If displaying this flag is an action, then displaying other flags is an action, and so waving a swastika in my face is an action and therefore punchable? I’m afraid I wouldn’t have the internal strength to punch a Nazi, and that might make me a bad American.

Uncle Josh Considers Flags and Actions was originally published on Uncle Josh Talks Too Much

Uncle Josh is a Geek

A quick follow up to the LiveJournal reminiscing during an otherwise busy Holy Week (two down, five to go!). I found my GeekCode block and have updated it:

-----BEGIN GEEK CODE BLOCK-----
Version: 3.1
GM/ED/MU d- s-:++ a+ C++ !U P--- L ?E W++(+) N++ ?K w 
M+(+) PS++ PE-- Y PGP t+@ 5+++ X+@ R+++ tv+ b+++ DI++ 
D+ G e+++ h--- r+++ z?
------END GEEK CODE BLOCK------

Sadly, the Geek Code page is blank. The Internet Archive does it’s thing. I have long wanted to build version 4, especially as our understanding of Geekery has expanded enough to call football fans wearing jersey in public “cosplay”. Maybe that’s just me. There is no room in the 3.1 Geek Code for the Geek of Sports, or the Geek of Athletics.

The Geek Code is also biased towards Unix and Perl, instead of modern (or my preferred) language: Python. It also refers to Netscape. Really?

But it was a fun distraction 20 years ago. Robert A Hayden had some fun. It’s time for that kind of fun again, I say.

Uncle Josh is a Geek was originally published on Uncle Josh Talks Too Much

Uncle Josh Bids LiveJournal Adieu

Apparently LiveJournal has gone bad. I haven’t read my friends feed over there in a long time, and added nothing to the journal there that wasn’t cross-posted here. So, like many others, it’s time to leave.

Of course, that means a retrospective, which is a good time to catch up with myself, look at the great patterns of my life, and come to the conclusion that I’m pretty much the same person I was when I started on Jan 4, 2006. I left Blogger for LiveJournal. I had several Blogger blogs (I think they still exists, so abandoned they don’t even get porn-spam comments) because Blogger didn’t handle tagging back then, and I wanted to separate the different thought streams. Because I thought it mattered.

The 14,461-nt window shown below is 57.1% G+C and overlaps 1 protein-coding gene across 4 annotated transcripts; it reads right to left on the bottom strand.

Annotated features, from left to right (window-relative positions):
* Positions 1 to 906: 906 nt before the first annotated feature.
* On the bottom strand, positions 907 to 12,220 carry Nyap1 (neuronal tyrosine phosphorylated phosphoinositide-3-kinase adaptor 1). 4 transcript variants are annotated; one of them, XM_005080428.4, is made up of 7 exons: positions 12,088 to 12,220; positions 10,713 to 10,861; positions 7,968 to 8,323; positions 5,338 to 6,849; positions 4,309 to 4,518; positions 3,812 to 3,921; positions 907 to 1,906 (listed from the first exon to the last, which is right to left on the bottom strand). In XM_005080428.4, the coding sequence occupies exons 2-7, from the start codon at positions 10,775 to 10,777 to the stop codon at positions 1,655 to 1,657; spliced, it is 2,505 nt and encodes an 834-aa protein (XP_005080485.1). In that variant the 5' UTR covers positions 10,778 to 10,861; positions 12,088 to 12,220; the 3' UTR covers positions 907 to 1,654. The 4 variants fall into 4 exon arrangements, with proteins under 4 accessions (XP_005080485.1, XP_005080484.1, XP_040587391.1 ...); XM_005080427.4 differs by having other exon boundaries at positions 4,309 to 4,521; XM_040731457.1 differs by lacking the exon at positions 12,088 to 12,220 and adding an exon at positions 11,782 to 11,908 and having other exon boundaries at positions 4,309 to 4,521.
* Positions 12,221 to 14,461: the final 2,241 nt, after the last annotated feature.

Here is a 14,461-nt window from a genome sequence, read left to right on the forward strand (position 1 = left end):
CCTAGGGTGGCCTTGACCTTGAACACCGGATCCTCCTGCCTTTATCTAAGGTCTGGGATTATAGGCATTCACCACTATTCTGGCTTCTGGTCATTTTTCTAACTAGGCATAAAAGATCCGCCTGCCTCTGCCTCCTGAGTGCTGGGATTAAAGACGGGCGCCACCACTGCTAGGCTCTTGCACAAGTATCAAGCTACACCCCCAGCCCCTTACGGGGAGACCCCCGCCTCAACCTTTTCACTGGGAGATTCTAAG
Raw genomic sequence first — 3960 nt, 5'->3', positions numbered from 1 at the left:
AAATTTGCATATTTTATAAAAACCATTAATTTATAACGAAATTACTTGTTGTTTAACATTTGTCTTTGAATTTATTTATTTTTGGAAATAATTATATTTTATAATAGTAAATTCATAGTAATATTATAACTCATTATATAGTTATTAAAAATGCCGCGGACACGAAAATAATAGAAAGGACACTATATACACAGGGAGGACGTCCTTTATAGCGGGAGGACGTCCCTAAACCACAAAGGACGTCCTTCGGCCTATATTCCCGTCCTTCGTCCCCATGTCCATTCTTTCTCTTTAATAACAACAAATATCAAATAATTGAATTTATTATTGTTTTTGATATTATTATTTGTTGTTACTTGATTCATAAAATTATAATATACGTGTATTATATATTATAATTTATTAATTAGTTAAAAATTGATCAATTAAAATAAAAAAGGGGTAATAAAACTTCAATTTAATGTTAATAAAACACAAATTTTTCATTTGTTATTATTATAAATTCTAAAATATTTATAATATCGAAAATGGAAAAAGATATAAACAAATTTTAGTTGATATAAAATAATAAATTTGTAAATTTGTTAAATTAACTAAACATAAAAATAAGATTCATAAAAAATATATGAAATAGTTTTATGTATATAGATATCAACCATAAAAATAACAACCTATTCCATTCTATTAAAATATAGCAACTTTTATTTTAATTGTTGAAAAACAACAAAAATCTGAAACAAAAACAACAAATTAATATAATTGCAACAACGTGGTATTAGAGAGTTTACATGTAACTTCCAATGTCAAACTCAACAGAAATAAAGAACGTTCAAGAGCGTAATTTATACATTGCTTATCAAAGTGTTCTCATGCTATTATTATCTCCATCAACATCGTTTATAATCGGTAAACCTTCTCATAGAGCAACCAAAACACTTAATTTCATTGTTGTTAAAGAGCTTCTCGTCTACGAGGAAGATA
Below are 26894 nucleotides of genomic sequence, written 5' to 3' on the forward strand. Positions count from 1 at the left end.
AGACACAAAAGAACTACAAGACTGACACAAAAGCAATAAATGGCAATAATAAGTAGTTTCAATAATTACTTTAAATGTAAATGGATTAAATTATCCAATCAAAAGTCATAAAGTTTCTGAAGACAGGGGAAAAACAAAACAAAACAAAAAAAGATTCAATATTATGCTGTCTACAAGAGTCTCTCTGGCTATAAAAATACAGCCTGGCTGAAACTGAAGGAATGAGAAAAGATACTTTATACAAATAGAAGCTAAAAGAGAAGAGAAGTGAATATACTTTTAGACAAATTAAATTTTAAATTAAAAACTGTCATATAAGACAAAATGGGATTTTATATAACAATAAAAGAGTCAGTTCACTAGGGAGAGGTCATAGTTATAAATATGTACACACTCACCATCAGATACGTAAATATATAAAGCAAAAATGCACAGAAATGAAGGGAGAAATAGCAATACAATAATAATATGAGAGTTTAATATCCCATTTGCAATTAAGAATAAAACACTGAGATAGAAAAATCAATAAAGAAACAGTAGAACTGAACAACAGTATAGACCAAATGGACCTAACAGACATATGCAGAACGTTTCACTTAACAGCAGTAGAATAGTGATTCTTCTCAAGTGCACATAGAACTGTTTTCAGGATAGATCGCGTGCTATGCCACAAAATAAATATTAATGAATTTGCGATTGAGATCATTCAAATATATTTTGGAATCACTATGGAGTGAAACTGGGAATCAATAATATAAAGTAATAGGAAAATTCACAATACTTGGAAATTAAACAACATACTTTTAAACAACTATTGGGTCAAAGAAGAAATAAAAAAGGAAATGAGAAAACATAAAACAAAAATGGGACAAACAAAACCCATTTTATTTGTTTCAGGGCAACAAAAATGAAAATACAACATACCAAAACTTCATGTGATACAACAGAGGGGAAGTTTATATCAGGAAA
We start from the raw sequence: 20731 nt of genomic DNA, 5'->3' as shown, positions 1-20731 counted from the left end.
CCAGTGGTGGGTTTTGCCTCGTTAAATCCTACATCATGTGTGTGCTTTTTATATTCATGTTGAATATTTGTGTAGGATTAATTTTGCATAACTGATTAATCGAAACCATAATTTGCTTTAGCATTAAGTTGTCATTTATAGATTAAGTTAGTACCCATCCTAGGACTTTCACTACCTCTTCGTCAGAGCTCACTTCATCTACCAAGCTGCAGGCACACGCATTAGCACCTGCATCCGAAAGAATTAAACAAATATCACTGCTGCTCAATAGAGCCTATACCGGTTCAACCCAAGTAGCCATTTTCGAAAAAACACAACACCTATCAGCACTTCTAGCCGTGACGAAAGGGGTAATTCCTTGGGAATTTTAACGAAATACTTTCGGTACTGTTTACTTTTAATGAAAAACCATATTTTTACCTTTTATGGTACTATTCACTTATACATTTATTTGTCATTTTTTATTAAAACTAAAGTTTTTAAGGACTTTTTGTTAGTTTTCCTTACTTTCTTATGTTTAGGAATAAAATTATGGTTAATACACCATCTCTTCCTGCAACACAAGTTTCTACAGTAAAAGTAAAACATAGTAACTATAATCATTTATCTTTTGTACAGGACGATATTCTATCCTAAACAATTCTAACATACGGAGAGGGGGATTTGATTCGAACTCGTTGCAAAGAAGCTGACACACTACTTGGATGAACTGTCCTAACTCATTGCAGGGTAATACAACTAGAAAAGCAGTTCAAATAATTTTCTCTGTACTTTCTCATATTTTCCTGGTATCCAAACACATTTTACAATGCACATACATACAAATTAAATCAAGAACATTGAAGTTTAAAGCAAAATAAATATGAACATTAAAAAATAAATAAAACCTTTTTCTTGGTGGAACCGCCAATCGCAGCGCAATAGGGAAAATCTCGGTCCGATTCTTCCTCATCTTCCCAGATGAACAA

2006

I was writing and submitting a lot back then, and discovering new literary loves. I wrote of finding Raymond Chandler that month, the perils of writing for your workshop (short version: don’t), and started my ill-named Story-A-Day project.

Highlight from February: My first vaguepost:

The Email was still there

This was my first fiction sale: $5 for Memory of Flesh in AlienSkinMag.com (it’s not as dirty as it sounds.)

I also replaced my old desk with my current desk. Mmmm… maybe I should buy another desk.

I also read a lot of comments from Jay Lake, whom I still miss.

I also read a strong implication that we went to a talk by Sir Roger Penrose but for the life of me I don’t remember doing that.

Another gem from a first draft:

She sat in her chair and fucked up this story so badly that there’s nothing I can do to fix it.

Hey, it got a giggle out of Jay!

I also took (and publicized) and embarrassingly large number of internet personality quizzes.

Finally, it seems there were a lot of people commenting on that blog who I remember, but could not identify with a real name.

I’ll keep reviewing this cleanup of a decade of my life.

Uncle Josh Bids LiveJournal Adieu was originally published on Uncle Josh Talks Too Much

Uncle Josh Tries to Plot His Way Out of a Paper Bag

Once again I turn my hand to writing and trying to do something with the stockpile of stories I have unsold and unfinished. Once again I turn to structure templates and books on writing to solve the perennial problem of “what happens next?” Once again I map out plot points and realize I still don’t have enough scenes to make it work.

My latest attempt at re-writing my 2004 NaNoWriMo entry involved reading a couple of books by James Scott Bell that Dale Ivan Smith recommended. His books list 14 structural checkpoints, 5 in Act I, 4 in Act II, and 5 in Act III. I struggle with pacing in all my stories. To have 4 checkpoints in 50-55% of the book and 10 for the remaining 45-50% is frustrating. This is where I fall apart. I need to find other ways to fill this narrative space.

I need scenes. I don’t want to mistake these checkpoints for actual scenes, but my organizational pattern searching brain is trying to map them one-to-one.

I know I am hitting the greatest fault of all would-be writers, in that I’m not writing. I’ve tried pantsing my way through novels and it doesn’t work. I end up hitting a wall where I cannot come up with the  next thing. I’ve tried several plotting methods and those still leave gaps in my second acts.

Maybe, after 14 years of this, I should give up.

Uncle Josh Tries to Plot His Way Out of a Paper Bag was originally published on Uncle Josh Talks Too Much